What can possibly quiet the demands of our strong wills; what can replace our selfish desires on the thrones of our own hearts? Only someone better and far more lovely than anything the world has to offer. Only someone stronger, with infinitely more love and wisdom. And only someone who is strong enough to conquer sin and selfishness. Through His finished work on the cross, Jesus has made a way for us to have peace with God, with ourselves, and with each other. As we trust Jesus as both Savior and Lord, surrendering our wills to Him, we realize that being in close relationship with Him was what we were yearning for all our lives.
The father in Jesus' story provided a safe home and a robust inheritance for each of his children. When one child strayed, the father was waiting and watching for him to return. When the other child was bitter and disgruntled, the father gently reminded him that everything he had was available and always had been. Jesus is telling all of us that the point of life is a relationship with the Father, who eagerly desires to be with each one of us. The rules are just there to keep us safe from ourselves and our proclivity to sin; the point is enjoying a loving relationship with Him, both now and then forever.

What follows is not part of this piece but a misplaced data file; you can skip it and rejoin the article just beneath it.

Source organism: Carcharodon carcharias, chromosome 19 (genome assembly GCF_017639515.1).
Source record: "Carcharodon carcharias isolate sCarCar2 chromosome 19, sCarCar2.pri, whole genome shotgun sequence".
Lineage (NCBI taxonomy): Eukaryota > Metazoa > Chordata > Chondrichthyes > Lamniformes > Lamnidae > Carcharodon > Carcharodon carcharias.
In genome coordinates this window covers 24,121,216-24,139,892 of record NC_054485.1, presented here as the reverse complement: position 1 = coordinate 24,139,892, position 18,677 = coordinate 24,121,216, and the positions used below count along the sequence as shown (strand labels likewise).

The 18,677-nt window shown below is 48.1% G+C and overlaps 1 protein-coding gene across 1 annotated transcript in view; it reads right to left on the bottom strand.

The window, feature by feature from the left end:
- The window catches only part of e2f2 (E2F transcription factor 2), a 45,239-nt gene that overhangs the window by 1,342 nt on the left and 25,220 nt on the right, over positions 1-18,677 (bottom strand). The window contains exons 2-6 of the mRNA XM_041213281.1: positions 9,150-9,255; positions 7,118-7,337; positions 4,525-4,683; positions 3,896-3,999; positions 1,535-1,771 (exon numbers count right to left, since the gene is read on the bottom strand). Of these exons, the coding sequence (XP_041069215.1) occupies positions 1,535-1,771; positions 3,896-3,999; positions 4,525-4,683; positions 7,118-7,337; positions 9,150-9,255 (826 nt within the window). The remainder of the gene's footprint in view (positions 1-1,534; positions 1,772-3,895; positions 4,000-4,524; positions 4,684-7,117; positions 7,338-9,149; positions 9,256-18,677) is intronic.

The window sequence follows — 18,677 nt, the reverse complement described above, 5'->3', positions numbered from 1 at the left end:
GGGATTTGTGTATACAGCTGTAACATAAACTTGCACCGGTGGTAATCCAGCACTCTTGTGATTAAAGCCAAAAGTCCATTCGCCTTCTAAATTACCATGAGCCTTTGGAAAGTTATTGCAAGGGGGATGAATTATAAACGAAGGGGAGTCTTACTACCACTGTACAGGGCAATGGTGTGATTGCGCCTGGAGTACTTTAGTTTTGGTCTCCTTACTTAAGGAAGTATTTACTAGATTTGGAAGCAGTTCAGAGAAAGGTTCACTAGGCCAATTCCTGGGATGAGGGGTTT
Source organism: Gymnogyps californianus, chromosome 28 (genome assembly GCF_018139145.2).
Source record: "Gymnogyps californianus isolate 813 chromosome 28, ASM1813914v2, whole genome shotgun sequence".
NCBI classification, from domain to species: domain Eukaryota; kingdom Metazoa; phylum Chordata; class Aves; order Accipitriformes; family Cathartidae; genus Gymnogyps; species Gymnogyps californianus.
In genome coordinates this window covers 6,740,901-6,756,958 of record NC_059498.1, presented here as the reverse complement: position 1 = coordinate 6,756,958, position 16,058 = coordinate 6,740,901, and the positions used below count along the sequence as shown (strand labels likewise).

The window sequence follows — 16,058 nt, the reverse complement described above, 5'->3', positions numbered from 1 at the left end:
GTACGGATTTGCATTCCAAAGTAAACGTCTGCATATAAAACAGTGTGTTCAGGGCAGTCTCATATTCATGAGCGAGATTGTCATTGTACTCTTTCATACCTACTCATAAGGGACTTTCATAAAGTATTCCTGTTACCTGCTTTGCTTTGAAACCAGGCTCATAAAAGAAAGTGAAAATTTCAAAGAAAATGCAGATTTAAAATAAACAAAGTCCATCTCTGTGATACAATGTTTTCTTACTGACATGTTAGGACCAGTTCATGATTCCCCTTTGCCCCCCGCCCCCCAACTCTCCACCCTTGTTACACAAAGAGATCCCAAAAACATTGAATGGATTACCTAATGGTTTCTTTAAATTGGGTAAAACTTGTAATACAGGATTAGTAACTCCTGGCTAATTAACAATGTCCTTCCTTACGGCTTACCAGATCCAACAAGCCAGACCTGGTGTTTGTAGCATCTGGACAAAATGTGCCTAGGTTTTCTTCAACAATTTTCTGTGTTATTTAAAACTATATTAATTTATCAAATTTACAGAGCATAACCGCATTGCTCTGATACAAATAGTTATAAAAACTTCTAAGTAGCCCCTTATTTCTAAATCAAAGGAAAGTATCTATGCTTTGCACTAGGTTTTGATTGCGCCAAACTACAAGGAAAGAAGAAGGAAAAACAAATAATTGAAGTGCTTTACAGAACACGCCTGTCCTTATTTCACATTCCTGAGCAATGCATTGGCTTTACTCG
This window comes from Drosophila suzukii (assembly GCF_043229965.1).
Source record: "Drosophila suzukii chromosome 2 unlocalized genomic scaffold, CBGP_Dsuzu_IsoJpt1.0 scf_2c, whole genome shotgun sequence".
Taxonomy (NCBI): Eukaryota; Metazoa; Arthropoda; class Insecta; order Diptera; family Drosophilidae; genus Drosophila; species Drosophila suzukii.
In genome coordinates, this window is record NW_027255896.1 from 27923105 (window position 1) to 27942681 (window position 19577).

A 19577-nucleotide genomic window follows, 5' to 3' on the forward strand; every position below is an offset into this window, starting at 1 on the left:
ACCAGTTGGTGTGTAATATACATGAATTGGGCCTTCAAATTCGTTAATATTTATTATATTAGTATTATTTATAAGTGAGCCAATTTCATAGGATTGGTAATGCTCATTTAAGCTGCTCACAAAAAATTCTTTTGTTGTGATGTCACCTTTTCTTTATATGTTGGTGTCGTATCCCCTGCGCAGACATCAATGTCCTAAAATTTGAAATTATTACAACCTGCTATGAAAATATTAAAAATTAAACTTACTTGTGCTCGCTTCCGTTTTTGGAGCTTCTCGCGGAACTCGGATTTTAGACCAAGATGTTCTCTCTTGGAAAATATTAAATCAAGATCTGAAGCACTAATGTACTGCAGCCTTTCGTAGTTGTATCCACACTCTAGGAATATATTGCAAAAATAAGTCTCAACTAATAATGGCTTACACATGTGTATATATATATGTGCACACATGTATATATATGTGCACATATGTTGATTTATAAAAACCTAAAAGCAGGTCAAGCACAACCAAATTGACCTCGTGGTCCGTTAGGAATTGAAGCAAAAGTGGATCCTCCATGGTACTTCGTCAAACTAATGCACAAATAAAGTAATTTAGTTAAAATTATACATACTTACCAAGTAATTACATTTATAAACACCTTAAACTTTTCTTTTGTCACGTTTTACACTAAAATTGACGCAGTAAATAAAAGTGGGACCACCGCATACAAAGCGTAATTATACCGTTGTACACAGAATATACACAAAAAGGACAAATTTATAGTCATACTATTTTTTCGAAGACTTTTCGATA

In our incredibly divisive and angry age, it would be wise to take a moment to reflect on our own hearts. Are we leaning towards breaking down the barriers and doing whatever our hearts and bodies desire, or are we leaning towards looking with contempt at others who don’t play the game as well as we do? Either way, the remedy is to lean instead into a loving Father who watches and waits for each of us to come back into His loving embrace. Only standing with Him, made complete and whole by His love and grace, can we look rightly on the world around us.
Luke 15: 11-32
Jesus continued: “There was a man who had two sons. The younger one said to his father, ‘Father, give me my share of the estate.’ So he divided his property between them.